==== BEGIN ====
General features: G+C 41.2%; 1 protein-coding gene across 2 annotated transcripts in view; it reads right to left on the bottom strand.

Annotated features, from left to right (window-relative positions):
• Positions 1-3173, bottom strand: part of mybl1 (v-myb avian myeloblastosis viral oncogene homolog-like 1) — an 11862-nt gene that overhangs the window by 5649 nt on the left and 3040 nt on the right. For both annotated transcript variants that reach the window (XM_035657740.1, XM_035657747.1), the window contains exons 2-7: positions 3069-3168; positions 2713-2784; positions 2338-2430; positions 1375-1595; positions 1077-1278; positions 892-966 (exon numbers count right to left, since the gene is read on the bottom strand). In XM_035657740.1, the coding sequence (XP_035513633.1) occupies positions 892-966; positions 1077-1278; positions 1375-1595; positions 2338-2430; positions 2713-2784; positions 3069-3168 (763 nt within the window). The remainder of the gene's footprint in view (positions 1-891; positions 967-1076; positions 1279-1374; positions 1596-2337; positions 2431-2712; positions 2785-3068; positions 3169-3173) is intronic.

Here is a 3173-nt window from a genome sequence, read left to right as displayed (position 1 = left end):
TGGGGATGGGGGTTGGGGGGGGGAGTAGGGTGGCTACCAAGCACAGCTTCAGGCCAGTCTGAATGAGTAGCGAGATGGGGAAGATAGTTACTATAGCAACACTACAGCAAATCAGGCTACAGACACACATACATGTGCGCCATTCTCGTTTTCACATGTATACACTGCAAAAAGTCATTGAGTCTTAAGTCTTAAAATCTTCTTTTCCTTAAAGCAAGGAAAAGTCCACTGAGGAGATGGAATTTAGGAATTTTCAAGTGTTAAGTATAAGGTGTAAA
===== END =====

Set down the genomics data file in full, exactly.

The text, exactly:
General features: G+C 41.2%; 1 protein-coding gene across 2 annotated transcripts in view; it reads right to left on the bottom strand.

Annotated features, from left to right (window-relative positions):
• Positions 1-3173, bottom strand: part of mybl1 (v-myb avian myeloblastosis viral oncogene homolog-like 1) — an 11862-nt gene that overhangs the window by 5649 nt on the left and 3040 nt on the right. For both annotated transcript variants that reach the window (XM_035657740.1, XM_035657747.1), the window contains exons 2-7: positions 3069-3168; positions 2713-2784; positions 2338-2430; positions 1375-1595; positions 1077-1278; positions 892-966 (exon numbers count right to left, since the gene is read on the bottom strand). In XM_035657740.1, the coding sequence (XP_035513633.1) occupies positions 892-966; positions 1077-1278; positions 1375-1595; positions 2338-2430; positions 2713-2784; positions 3069-3168 (763 nt within the window). The remainder of the gene's footprint in view (positions 1-891; positions 967-1076; positions 1279-1374; positions 1596-2337; positions 2431-2712; positions 2785-3068; positions 3169-3173) is intronic.

Here is a 3173-nt window from a genome sequence, read left to right as displayed (position 1 = left end):
TGGGGATGGGGGTTGGGGGGGGGAGTAGGGTGGCTACCAAGCACAGCTTCAGGCCAGTCTGAATGAGTAGCGAGATGGGGAAGATAGTTACTATAGCAACACTACAGCAAATCAGGCTACAGACACACATACATGTGCGCCATTCTCGTTTTCACATGTATACACTGCAAAAAGTCATTGAGTCTTAAGTCTTAAAATCTTCTTTTCCTTAAAGCAAGGAAAAGTCCACTGAGGAGATGGAATTTAGGAATTTTCAAGTGTTAAGTATAAGGTGTAAA